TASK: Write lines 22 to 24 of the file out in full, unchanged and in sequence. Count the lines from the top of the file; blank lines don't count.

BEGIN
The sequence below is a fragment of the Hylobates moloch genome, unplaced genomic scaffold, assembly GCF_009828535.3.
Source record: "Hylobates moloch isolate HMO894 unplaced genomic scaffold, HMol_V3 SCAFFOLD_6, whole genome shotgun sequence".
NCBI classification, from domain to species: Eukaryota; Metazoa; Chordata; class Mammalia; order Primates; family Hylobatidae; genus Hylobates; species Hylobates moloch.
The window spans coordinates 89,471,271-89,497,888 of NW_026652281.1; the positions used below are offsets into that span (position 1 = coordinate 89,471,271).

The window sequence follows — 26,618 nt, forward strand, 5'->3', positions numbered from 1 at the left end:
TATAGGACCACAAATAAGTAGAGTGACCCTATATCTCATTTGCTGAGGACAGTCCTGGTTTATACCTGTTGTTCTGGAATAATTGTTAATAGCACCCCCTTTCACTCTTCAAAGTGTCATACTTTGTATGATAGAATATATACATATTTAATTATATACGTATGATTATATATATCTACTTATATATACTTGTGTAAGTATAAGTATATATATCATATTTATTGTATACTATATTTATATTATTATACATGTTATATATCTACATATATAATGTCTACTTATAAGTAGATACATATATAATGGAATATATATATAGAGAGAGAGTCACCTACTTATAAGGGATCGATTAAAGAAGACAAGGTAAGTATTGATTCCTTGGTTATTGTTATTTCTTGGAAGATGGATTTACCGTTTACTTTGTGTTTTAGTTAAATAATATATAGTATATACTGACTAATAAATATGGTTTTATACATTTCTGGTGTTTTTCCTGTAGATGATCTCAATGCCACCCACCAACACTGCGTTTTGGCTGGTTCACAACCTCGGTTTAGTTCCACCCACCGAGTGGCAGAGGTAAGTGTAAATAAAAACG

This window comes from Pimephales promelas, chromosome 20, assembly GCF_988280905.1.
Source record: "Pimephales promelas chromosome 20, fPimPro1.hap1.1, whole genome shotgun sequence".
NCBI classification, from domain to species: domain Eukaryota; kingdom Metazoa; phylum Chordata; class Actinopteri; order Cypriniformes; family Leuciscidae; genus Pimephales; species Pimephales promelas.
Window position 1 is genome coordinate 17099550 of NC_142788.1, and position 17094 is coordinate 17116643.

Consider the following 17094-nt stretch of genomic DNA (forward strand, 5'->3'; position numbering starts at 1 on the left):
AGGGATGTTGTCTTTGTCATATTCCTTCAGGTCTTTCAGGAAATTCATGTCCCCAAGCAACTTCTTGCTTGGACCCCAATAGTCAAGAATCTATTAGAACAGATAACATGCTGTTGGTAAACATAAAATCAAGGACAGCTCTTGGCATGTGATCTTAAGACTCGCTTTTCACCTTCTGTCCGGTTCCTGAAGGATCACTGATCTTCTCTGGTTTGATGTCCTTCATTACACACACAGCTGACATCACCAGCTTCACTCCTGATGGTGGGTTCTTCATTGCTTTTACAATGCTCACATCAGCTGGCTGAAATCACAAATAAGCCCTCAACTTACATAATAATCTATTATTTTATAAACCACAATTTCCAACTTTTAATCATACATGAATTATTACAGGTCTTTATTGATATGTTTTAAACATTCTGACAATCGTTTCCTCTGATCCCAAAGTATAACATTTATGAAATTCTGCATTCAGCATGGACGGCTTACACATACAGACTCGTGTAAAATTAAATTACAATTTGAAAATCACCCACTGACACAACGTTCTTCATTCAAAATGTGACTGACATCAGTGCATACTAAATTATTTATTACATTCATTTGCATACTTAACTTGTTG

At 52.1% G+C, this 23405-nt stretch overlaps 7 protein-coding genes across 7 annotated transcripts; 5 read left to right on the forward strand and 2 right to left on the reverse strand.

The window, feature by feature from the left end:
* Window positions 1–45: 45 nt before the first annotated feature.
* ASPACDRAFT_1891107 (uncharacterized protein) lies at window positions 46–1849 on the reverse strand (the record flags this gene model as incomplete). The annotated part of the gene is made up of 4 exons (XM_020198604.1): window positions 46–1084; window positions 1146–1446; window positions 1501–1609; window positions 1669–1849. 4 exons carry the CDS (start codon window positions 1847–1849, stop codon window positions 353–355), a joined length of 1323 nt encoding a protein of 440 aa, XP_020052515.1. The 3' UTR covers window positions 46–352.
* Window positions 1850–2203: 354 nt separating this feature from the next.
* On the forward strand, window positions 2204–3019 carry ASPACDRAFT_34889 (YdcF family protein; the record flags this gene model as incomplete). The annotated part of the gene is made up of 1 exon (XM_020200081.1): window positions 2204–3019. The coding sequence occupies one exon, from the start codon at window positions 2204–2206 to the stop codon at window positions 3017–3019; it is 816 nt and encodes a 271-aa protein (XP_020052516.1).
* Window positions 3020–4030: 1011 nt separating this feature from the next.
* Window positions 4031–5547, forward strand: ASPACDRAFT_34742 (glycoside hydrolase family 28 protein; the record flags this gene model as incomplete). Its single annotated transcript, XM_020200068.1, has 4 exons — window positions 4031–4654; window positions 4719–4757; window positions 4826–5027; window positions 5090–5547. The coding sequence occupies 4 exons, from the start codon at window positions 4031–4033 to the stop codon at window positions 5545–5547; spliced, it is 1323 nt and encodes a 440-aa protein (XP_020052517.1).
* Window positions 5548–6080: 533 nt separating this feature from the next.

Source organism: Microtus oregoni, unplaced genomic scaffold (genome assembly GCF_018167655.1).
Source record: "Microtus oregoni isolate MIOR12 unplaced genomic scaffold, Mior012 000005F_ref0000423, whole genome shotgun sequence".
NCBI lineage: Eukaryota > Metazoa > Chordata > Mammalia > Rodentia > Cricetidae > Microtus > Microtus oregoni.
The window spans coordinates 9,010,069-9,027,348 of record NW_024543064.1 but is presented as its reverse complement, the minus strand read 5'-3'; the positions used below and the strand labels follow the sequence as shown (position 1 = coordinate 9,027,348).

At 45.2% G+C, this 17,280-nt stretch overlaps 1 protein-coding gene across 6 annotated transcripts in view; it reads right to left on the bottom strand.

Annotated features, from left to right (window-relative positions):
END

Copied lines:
Source organism: Microtus oregoni, unplaced genomic scaffold (genome assembly GCF_018167655.1).
Source record: "Microtus oregoni isolate MIOR12 unplaced genomic scaffold, Mior012 000005F_ref0000423, whole genome shotgun sequence".
NCBI lineage: Eukaryota > Metazoa > Chordata > Mammalia > Rodentia > Cricetidae > Microtus > Microtus oregoni.